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Transforming Society

Securing Rights

Restoring Dignity

Press Statement: The South African Human Rights Commission releases its finding into protest related action at the Charlotte Maxeke Academic Hospital

Acedemic Hospital  

Attention: Editors and Reporters
06 October 2020

In May 2018, Charlotte Maxeke Johannesburg Academic Hospital (“The Hospital”) became the centre of a national incident, when striking hospital staff embarked on a protest in the hospital that brought parts of the institution to a standstill and left the facilities dishevelled.  These events appeared to be the result of a long simmering dispute between hospital workers and the Gauteng Department of Health (“The Department”) over wage increases and non-payment of bonuses. The protests at the Hospital drew attention to the potential for healthcare to be similarly disrupted by protest action.
Faced with this, the South African Human Rights Commission (“The Commission”) initiated its own investigation to get clarity on the events of 31 May 2018, what led to them, and what could be done going forward. The Commission established a Panel to hear submissions from representatives of the Gauteng Department of Health, the Hospital, two labour organisations representing hospital workers, and the South African Police Service (SAPS). In particular, the Panel was tasked with determining:
a)    The cause of the protest;
b)    Steps taken by the Gauteng Department of Health and the Hospital before, during and after the protest to protect the Hospital’s patients as well as the interests of its employees;
c)    Steps taken by the SAPS in relation to the protest;
d)    The position of National Education, Health and Allied Workers' Union (NEHAWU) and the Public Servants Association of South Africa (PSA) in relation to their members who are employed by the Hospital, and to the protests themselves; and
e)    Any other matter relevant to the Commission’s mandate.

This report represents the culmination of the inquiry. It highlights the various factors that led to the protest action on 31 May 2018 and the impact it had on a number of fundamental rights, particularly the right to access to adequate healthcare. Furthermore the report interrogates the role of the various stakeholders in contributing to and addressing the unrest. Following the interrogation and engagement with the submissions from all implicated parties the Commission was able to make the following findings:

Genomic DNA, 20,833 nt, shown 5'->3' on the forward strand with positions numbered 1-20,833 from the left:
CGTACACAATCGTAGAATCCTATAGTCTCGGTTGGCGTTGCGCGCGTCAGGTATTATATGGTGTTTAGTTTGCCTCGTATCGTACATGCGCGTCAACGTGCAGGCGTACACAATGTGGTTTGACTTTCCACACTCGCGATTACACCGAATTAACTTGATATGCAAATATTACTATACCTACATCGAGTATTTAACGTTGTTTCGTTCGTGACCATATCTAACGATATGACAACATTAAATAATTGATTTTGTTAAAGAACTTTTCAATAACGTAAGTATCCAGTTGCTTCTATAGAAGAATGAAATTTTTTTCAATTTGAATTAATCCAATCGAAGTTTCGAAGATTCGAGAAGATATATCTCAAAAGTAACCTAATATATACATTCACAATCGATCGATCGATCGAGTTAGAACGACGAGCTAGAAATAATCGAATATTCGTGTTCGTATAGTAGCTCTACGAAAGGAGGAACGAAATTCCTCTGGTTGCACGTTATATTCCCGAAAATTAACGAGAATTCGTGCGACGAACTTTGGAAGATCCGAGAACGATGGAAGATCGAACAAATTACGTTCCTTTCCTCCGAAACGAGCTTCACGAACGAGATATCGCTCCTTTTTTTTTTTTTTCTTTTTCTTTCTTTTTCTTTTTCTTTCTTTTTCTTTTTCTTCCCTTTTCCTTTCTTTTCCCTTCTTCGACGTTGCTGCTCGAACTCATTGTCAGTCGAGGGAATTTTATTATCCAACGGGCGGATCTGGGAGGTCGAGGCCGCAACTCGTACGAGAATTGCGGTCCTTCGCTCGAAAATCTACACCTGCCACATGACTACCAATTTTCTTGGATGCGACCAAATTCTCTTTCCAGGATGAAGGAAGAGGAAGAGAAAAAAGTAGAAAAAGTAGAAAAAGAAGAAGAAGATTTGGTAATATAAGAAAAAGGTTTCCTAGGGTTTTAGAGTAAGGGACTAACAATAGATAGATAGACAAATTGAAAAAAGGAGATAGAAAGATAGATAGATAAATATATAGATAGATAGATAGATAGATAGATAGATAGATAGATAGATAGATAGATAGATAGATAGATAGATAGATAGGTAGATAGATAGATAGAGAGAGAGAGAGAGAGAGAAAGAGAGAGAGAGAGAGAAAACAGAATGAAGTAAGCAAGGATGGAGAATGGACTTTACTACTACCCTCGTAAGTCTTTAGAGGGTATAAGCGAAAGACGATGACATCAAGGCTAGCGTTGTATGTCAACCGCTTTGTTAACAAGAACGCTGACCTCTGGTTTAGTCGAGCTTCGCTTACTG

•    Notwithstanding the legitimate frustrations of those staff members responsible for shutting down and blocking access to the hospital, the Commission found that they acted outside of their right to assembly and protest. Furthermore these staff members did have at their disposal other avenues to canvass their legitimate grievances. The Commission found that their actions were tantamount to a human rights violation as they denied a considerable number of patients the right to access healthcare services.
•    It was the Gauteng Department of Health’s failure to adequately respond to the worker’s grievances that created fertile ground for the unrest on 31 May. The protest erupted due to a serious communication breakdown between stakeholders and these conditions put the delivery of healthcare services to the public at risk.
•    The steps taken by the SAPS on 31 May seemed to be proportionate and necessary under the circumstances.
•    NEHAWU’s leadership did make efforts throughout the disruptions to broker a solution and prevent disorder.

In light of the above findings the Commission has issued the following directives:
•    The Gauteng Department of Health must ensure that the Department, together with the hospital workforce and labour structures, undertake a joint programme of reconciliation to create a more conducive environment for communication and problem-solving. Furthermore the Department is directed to create guidelines for any future protest related disruptions to healthcare services.
•    NEHAWU should provide a report to the Commission on the outcomes of its undertaking to train shop stewards and sensitise its members to their burden of care when dealing with legitimate grievances.
•    The SAPS should implement a proactive public disclosure mechanism on protest-related incidents that it reports to the IPID to ensure public transparency and oversight on these matters.

It is through this report that Commission seeks to contribute to positive change in the public healthcare sector in South Africa. The Commission will continue to engage with the report’s findings and monitor the implementation of the recommendations contained in the report with the view to advocate for and support systemic change.

For further information contact the Gauteng Provincial Office of the South African Human Rights Commission:
Buang Jones, Provincial Manager, T: 011 877 3752 / C: 078 617 0476; E: This email address is being protected from spambots. You need JavaScript enabled to view it.  or Zamakhize Mkhize: This email address is being protected from spambots. You need JavaScript enabled to view it. ; 011 877 3764 / C: 061 814 7143

The South African Human Rights Commission.

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The Human Rights Commission is the national institution established to support constitutional democracy. It is committed to promote respect for, observance of and protection of human rights for everyone without fear or favour.

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